I am currently studying the relationships between energy work and force. I am trying to conceptualize them into one concept of causality. When a force is applied work is done, and energy is transferred but does this not mean that energy is essentially just stored work being transferred? Also, this explanation doesn't seem like a line of causality. When I try to make sense of the relationships I think of the force being the causation of work and so the energy being the stored force, because energy is defined as the ability to do work which is caused by force and so stored in the force until it can be transferred into work. In other words, I am lost, please help!

  • $\begingroup$ Causation or causality are superfluous here and thus probably causes your confusion. Work is not "caused" by force, work of a force is defined as component of this force in direction of displacement of the body, times displacement. Thus non-zero work needs two factors: force and displacement. There can be force without displacement, or displacement without force, and in these cases, work is zero. $\endgroup$ Jan 25 at 11:38
  • $\begingroup$ $W=\int\vec F\cdot d\vec s$ If you are saying that $W$ is stored $\vec F$, then equally one can say that $W$ is also stored $d\vec s$. Just because we can treat potential energy as a kind of stored force does not mean that we can generalize the notion, for example in the case of friction there is nothing being stored (perhaps except heat, but it isn't stored for long either). $\endgroup$ Jan 25 at 11:39
  • $\begingroup$ Please clarify your specific problem or provide additional details to highlight exactly what you need. As it's currently written, it's hard to tell exactly what you're asking. $\endgroup$
    – Community Bot
    Jan 25 at 12:19
  • $\begingroup$ Energy is not a stored force as you said in the title. Both Energy and force have completely different meanings. Energy is an ability to do work, whereas force is rate of change of momentum with time. Work here means it's just a way of transfer of energy $\endgroup$ Jan 25 at 13:17
  • $\begingroup$ "When a force is applied work is done". Not necessarily. Only when a net force is applied to something is work done. $\endgroup$
    – Bob D
    Jan 25 at 13:49

2 Answers 2


Energy is defined as the capacity to do work, as it is rightly pointed out by you. When a force acts on a body in the direction of the displacement of the body, we say that the force has done some work on the body.

Work done(W) = F. ds = F.ds.cosθ ; where θ is the angle between the force applied and the direction of displacement (since both are vector quantities so direction plays an important role).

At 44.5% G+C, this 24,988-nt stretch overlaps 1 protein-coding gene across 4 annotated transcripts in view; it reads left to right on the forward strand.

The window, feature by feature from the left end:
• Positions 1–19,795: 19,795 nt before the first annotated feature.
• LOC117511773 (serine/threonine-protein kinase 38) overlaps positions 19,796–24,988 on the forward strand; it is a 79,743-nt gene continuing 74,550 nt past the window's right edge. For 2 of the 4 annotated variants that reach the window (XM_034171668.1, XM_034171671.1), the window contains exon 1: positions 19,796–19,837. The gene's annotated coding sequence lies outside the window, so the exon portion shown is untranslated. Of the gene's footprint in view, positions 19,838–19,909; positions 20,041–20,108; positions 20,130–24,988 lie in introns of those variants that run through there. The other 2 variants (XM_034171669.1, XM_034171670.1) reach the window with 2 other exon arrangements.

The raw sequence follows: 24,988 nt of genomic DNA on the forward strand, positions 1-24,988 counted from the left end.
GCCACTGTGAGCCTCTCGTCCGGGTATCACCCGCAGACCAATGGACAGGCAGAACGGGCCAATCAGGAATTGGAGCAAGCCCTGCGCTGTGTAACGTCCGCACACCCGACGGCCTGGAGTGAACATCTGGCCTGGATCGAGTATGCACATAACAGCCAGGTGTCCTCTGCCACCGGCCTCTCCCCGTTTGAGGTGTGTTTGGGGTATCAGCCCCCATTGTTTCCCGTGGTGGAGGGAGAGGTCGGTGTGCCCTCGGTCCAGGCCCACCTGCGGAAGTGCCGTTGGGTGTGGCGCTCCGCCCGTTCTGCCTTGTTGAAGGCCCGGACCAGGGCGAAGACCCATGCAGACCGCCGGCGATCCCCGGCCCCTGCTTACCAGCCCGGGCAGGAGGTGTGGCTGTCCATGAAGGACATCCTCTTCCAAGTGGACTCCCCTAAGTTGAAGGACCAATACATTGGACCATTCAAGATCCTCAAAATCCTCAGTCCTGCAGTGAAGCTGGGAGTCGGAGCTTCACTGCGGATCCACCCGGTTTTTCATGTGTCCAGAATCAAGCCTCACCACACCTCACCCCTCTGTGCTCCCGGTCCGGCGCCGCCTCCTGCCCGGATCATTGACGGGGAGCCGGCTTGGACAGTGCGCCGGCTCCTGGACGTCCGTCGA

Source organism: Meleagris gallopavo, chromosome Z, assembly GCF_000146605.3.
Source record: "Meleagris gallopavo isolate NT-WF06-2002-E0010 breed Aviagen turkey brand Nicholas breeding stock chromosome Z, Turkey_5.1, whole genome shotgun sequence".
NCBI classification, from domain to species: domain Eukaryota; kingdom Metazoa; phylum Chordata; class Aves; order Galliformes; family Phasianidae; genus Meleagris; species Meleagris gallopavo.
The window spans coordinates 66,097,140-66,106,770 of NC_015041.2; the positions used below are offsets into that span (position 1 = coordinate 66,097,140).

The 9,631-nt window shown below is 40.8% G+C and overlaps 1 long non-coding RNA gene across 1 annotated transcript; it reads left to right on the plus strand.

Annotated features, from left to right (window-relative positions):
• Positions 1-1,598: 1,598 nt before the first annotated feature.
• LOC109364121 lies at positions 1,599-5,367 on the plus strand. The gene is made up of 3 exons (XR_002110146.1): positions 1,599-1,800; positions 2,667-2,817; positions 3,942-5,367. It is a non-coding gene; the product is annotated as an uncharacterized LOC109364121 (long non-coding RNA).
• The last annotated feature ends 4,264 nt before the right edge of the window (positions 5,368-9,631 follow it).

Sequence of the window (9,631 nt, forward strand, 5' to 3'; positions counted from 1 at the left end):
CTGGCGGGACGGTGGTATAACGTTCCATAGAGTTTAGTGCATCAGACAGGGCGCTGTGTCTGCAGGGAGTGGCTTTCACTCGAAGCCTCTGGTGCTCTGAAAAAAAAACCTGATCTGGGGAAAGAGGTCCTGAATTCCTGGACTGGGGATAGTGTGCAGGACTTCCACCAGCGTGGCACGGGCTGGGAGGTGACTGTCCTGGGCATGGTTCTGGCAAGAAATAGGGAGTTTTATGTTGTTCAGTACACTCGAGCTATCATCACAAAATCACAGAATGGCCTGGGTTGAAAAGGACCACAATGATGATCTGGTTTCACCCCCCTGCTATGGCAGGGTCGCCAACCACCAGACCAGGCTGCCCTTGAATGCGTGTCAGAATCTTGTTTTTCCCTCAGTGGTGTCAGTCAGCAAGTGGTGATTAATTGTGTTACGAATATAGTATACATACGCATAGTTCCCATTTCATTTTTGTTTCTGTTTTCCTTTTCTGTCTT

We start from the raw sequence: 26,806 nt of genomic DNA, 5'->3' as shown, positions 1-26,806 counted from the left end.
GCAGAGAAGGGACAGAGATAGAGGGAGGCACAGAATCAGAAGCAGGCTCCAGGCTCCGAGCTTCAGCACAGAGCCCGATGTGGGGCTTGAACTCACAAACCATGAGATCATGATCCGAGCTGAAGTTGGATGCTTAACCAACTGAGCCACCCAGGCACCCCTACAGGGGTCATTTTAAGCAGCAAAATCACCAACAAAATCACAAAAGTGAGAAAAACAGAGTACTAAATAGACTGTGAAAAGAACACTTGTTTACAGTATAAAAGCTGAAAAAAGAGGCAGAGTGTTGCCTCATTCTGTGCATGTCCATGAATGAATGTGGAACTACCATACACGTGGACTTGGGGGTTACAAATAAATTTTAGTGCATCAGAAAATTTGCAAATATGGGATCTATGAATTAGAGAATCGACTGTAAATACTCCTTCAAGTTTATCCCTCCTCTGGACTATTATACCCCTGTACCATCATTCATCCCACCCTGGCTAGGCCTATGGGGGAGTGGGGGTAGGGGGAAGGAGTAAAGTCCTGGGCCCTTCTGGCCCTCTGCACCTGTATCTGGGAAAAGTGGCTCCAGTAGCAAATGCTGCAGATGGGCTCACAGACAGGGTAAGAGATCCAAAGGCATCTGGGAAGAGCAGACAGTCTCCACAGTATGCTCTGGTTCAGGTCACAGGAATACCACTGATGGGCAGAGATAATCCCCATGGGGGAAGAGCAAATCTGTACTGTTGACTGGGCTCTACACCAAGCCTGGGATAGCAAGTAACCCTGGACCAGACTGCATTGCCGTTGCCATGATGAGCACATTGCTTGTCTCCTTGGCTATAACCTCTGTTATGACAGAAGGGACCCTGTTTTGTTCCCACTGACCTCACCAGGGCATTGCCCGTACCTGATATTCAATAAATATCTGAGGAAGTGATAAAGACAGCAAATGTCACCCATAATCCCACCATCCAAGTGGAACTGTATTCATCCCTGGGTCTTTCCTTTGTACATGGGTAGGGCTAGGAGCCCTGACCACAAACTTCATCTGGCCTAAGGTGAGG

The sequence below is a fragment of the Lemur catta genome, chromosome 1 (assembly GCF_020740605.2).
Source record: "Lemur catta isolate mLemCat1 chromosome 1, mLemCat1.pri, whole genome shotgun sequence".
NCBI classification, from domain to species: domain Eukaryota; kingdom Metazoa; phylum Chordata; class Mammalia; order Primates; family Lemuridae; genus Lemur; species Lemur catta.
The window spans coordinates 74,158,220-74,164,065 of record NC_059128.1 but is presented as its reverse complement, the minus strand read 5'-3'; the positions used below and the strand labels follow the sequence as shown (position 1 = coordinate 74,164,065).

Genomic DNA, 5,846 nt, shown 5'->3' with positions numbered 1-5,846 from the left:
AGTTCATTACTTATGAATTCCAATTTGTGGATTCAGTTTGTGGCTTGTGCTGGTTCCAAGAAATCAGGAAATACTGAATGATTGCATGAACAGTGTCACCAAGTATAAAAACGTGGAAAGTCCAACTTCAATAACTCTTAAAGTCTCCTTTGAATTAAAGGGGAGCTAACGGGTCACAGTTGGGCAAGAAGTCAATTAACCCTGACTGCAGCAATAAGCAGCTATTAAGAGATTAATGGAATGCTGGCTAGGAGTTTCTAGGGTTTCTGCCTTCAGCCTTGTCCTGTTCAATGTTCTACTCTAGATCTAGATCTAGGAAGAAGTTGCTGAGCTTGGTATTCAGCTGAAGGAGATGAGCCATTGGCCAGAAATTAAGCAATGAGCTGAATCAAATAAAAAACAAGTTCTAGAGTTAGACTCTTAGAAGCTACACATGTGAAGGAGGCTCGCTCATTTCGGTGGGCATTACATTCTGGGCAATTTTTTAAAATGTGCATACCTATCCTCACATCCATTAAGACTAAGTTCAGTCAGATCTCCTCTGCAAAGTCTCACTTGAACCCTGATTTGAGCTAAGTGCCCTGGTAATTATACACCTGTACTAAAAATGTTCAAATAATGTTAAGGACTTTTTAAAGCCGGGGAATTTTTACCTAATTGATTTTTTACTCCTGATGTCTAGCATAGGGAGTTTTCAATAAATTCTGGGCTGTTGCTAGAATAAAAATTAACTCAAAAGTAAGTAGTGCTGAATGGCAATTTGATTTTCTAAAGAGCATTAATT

Very basic of physics - Energy can neither be created nor destroyed, it can only be transformed from one form to another. Work done on a body= energy gained/lost by it.

When you do some work on a body, what you're essentially doing is that you're providing it with energy. When you push a ball(by applying force), you do some work on it. The work done by you on the ball has now become its energy. That energy would be used by the ball to travel some distance. The energy of the ball would be spent in travelling some distance and the ball will eventually come to rest as the floor on which the ball was moving applies the force of friction which opposes the motion of ball.

I hope this helps.

  • 1
    $\begingroup$ Energy is not capacity to do work, it does not mean anything. If something has energy that means it has an 'ability' to do work. $\endgroup$ Jan 25 at 13:11
  • $\begingroup$ @TejasDahake Energy is typically defined as the capacity (as in potential) for doing work. See hyperphysics.phy-astr.gsu.edu/hbase/egex2.html $\endgroup$
    – Bob D
    Jan 25 at 13:45
  • $\begingroup$ @BobD so what is more correct is it capacity or ability? By the way you can check this out. And majority of scientists treat energy as an ability to do work as I said in my previous comment. $\endgroup$ Jan 25 at 15:26
  • $\begingroup$ @BobD capacity sounds kind of a boundary limit for something which is true till some extent that if a body possesses a certain amount of energy then it only has an ability to do that much amount of work. $\endgroup$ Jan 25 at 15:34
  • 2
    $\begingroup$ @TejasDahake FYI, Googling "definition of energy" I found, simply taking the hits in order without regard to authoritativeness, that after 14 hits, the score was 5 for ability, 6 for capacity, 1 saying "capacity or ability" and 2 using neither term. Seems like seeking agreement on a definition may be a "fools errand". Good luck! $\endgroup$
    – Bob D
    Jan 25 at 21:17

Work is energy transfer due to force times displacement in the direction of the force.

Force alone is a necessary but not sufficient condition for work to be done. I can apply a force to a wall but if it does not move I do no physics work (though I may expend energy internally in my attempt).

Likewise, displacement is a necessary but not sufficient condition for work to be done. An object can move (be displaced) at constant speed in a straight line with no force, thus no work is done. An object can move perpendicular to the line of action of the force and no work is done.

Force plus displacement in the direction of the force are the necessary and sufficient conditions for work (energy transfer) to be done.

Hope this helps.


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